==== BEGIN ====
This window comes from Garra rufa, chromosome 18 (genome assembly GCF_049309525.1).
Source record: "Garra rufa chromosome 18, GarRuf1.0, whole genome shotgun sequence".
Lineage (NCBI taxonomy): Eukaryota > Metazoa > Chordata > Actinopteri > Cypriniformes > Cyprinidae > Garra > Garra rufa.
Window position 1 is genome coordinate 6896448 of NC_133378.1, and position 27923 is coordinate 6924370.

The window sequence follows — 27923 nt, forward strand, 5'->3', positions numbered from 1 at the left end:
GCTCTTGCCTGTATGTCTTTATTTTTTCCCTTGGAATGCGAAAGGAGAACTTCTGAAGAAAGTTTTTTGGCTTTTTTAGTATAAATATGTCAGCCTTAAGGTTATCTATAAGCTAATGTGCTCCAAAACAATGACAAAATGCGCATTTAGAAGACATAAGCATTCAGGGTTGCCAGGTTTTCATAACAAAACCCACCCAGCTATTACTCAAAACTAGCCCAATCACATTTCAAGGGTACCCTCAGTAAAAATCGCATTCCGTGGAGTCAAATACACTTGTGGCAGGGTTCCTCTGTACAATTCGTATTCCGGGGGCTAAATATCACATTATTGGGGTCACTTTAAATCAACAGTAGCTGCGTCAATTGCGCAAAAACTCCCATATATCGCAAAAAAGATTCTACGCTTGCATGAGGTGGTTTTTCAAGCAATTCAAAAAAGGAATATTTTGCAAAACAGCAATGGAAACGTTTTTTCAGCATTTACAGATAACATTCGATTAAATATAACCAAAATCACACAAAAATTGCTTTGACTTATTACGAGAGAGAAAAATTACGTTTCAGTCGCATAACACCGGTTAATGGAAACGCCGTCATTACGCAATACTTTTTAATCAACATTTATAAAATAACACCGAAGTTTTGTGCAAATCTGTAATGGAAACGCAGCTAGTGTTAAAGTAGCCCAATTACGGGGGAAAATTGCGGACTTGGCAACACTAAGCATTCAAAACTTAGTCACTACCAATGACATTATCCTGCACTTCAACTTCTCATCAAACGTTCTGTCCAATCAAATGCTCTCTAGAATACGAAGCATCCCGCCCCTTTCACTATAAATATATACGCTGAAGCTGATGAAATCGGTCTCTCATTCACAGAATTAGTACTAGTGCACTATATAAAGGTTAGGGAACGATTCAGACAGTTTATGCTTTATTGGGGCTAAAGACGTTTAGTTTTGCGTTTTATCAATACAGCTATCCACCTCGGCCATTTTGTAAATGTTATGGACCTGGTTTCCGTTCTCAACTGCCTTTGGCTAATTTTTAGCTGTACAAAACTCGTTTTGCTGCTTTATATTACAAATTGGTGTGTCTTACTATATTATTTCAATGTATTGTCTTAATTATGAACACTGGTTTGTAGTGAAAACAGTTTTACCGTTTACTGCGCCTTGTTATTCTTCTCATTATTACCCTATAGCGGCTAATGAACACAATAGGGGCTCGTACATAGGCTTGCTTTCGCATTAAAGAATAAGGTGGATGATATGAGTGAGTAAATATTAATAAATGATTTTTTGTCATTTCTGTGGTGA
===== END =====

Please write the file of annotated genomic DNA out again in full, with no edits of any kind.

This window comes from Garra rufa, chromosome 18 (genome assembly GCF_049309525.1).
Source record: "Garra rufa chromosome 18, GarRuf1.0, whole genome shotgun sequence".
Lineage (NCBI taxonomy): Eukaryota > Metazoa > Chordata > Actinopteri > Cypriniformes > Cyprinidae > Garra > Garra rufa.
Window position 1 is genome coordinate 6896448 of NC_133378.1, and position 27923 is coordinate 6924370.

The window sequence follows — 27923 nt, forward strand, 5'->3', positions numbered from 1 at the left end:
GCTCTTGCCTGTATGTCTTTATTTTTTCCCTTGGAATGCGAAAGGAGAACTTCTGAAGAAAGTTTTTTGGCTTTTTTAGTATAAATATGTCAGCCTTAAGGTTATCTATAAGCTAATGTGCTCCAAAACAATGACAAAATGCGCATTTAGAAGACATAAGCATTCAGGGTTGCCAGGTTTTCATAACAAAACCCACCCAGCTATTACTCAAAACTAGCCCAATCACATTTCAAGGGTACCCTCAGTAAAAATCGCATTCCGTGGAGTCAAATACACTTGTGGCAGGGTTCCTCTGTACAATTCGTATTCCGGGGGCTAAATATCACATTATTGGGGTCACTTTAAATCAACAGTAGCTGCGTCAATTGCGCAAAAACTCCCATATATCGCAAAAAAGATTCTACGCTTGCATGAGGTGGTTTTTCAAGCAATTCAAAAAAGGAATATTTTGCAAAACAGCAATGGAAACGTTTTTTCAGCATTTACAGATAACATTCGATTAAATATAACCAAAATCACACAAAAATTGCTTTGACTTATTACGAGAGAGAAAAATTACGTTTCAGTCGCATAACACCGGTTAATGGAAACGCCGTCATTACGCAATACTTTTTAATCAACATTTATAAAATAACACCGAAGTTTTGTGCAAATCTGTAATGGAAACGCAGCTAGTGTTAAAGTAGCCCAATTACGGGGGAAAATTGCGGACTTGGCAACACTAAGCATTCAAAACTTAGTCACTACCAATGACATTATCCTGCACTTCAACTTCTCATCAAACGTTCTGTCCAATCAAATGCTCTCTAGAATACGAAGCATCCCGCCCCTTTCACTATAAATATATACGCTGAAGCTGATGAAATCGGTCTCTCATTCACAGAATTAGTACTAGTGCACTATATAAAGGTTAGGGAACGATTCAGACAGTTTATGCTTTATTGGGGCTAAAGACGTTTAGTTTTGCGTTTTATCAATACAGCTATCCACCTCGGCCATTTTGTAAATGTTATGGACCTGGTTTCCGTTCTCAACTGCCTTTGGCTAATTTTTAGCTGTACAAAACTCGTTTTGCTGCTTTATATTACAAATTGGTGTGTCTTACTATATTATTTCAATGTATTGTCTTAATTATGAACACTGGTTTGTAGTGAAAACAGTTTTACCGTTTACTGCGCCTTGTTATTCTTCTCATTATTACCCTATAGCGGCTAATGAACACAATAGGGGCTCGTACATAGGCTTGCTTTCGCATTAAAGAATAAGGTGGATGATATGAGTGAGTAAATATTAATAAATGATTTTTTGTCATTTCTGTGGTGA